A rhetorical device (also known under the Greek name paralipsis) by which a speaker emphasizes something by pretending to pass over it: 'I will not mention the time when…' The device was favoured by Chaucer, who uses it frequently in his Canterbury Tales. --The Oxford Dictionary of Literary Terms
I am reading Samuel Delany's Tales of Nevèrÿon. A strange ship has come to the Ulvayn Islands -- a ship captained by a large black man and crewed by some forty blowsy female hands -- and the locals, outraged by this crew's attempt to recruit some of their daughters to their company, swim out to the ship by night and burn it. It is all to me rather obscure -- I am confused about both what this ship is and why the locals are outraged. But Delany is apparently anxious that he is telling a story so conventional that his sophisticated readers will be contemptuous, because he announces that "certain storytelling conventions would have us here... insert some fictive encounter between the girl [the protagonist] and one or more of the sailor women..." But he is not going to do this, he solemnly says -- after giving a couple examples of the meetings he has in mind -- because such meetings frequently do not happen, and because reading them lets us off the hook by making us feel we have already responded adequately to the discomforts of the story (? I think? Since I don't quite know what conventions we're talking about, I'm not sure I have this part right).
This is a thoroughly Chaucerian occupatio -- there's nothing Chaucer enjoys more than informing you that he is not going to tell you this, that, and the next thing, in considerable detail. Since I'm all at sea as to what the convention is that he's rescuing me from, I'm a little perplexed, but probably I just haven't been reading the right things. That's all right: you have to start somewhere.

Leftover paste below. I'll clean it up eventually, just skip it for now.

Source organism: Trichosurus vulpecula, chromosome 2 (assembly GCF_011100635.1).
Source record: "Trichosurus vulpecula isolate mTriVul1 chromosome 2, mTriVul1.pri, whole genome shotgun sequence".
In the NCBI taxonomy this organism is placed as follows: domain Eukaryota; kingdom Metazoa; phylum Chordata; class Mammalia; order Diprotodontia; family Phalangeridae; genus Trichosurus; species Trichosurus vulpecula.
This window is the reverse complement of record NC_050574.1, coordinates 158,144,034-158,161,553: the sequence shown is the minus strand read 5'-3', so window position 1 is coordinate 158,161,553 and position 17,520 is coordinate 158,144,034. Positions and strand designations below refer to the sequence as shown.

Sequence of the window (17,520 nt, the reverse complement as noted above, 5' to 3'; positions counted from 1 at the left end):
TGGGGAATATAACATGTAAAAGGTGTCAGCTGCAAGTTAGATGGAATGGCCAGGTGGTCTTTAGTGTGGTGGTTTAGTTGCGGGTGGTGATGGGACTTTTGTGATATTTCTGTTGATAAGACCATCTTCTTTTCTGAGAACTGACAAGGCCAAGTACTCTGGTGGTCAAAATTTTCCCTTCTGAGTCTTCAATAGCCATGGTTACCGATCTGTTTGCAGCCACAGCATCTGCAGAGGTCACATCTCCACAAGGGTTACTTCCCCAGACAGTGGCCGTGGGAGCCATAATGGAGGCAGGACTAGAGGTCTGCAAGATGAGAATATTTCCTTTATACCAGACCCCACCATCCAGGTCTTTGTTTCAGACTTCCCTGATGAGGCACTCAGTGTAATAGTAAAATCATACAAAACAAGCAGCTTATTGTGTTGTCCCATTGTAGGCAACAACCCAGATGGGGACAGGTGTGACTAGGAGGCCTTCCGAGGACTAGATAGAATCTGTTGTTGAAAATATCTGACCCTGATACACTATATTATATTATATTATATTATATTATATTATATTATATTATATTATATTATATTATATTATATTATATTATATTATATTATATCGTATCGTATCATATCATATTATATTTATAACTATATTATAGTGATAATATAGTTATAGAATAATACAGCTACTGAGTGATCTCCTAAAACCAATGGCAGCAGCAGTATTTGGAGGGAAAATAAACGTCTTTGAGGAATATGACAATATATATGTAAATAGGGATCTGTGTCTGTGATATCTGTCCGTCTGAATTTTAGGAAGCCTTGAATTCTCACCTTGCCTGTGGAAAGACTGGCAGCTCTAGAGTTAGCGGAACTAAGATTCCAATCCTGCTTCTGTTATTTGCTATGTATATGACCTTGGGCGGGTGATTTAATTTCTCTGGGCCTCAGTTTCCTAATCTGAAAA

It is a little startling to be told, in a fantasy story, that the author's conscience will not let him narrate something because that something happens infrequently. The hobgoblin of realism is to plague us even here? Maybe this is just a joke, but it doesn't feel that way to me. It feels sincere: that he felt a conventional twist to the story coming on, and he resisted it on our behalf, but he did want to let us know what the danger was and why it was avoided.
What is clear is that Delany feels that it's his responsibility to make it new (as Pound would say) and to make it real: and that to do less would be to participate in the sin of making us comfortable in the story: making us feel that there was nothing we needed to feel uncomfortable about, nothing we actually needed to do.
All of us who received a literary education in the 20th Century will recognize this as our time's fundamental justification of the study of literature. What literature was for was to make people uncomfortable: and nothing was worse, more unliterary, than a book that made you complacent. You could in fact measure a book's worth by how uncomfortable it made you. The end result of this doctrine was that most of the 20th Century's deliberately literary works are unreadable: the literary production was enormous, but the amount that will be read a hundred years from now will be very small; my guess is that future readers, if we have them, will mostly skip from Tolstoy and Dickens to whatever the 21st Century has in store.
Anyway, that's my view of it, a curmudgeonly view, and possibly a ridiculous one. Time will tell. My view of the storyteller's job, in this modern world -- a world which is saturated with stories, brimming over with them -- is to repair the old stories, to take the stories that have become painful and ill-fitting, for one reason or another, and make them over so that they suit us in our new-made world: that stories are precisely a comfort and a refuge, and it's what they ought to be. Which is not to say there's nothing to be learned from them. There is. Obviously I think so, since I have dedicated my life to them. The stories, the great stories: we go on telling them, it's the most human thing we do, and we desperately need the right stories to allow us to go on working together; to go on recognizing -- for instance -- that strangers are not necessarily enemies; or that people make mistakes in good faith. What we learn is seldom groundbreaking. It's not science, where the world is really made brand new every ten or twenty years. These are old, old lessons: that loyalty is better than treachery, that courage is better than cowardice, that honesty is better than lies. Promises must be kept and children must be cared for. That sort of thing.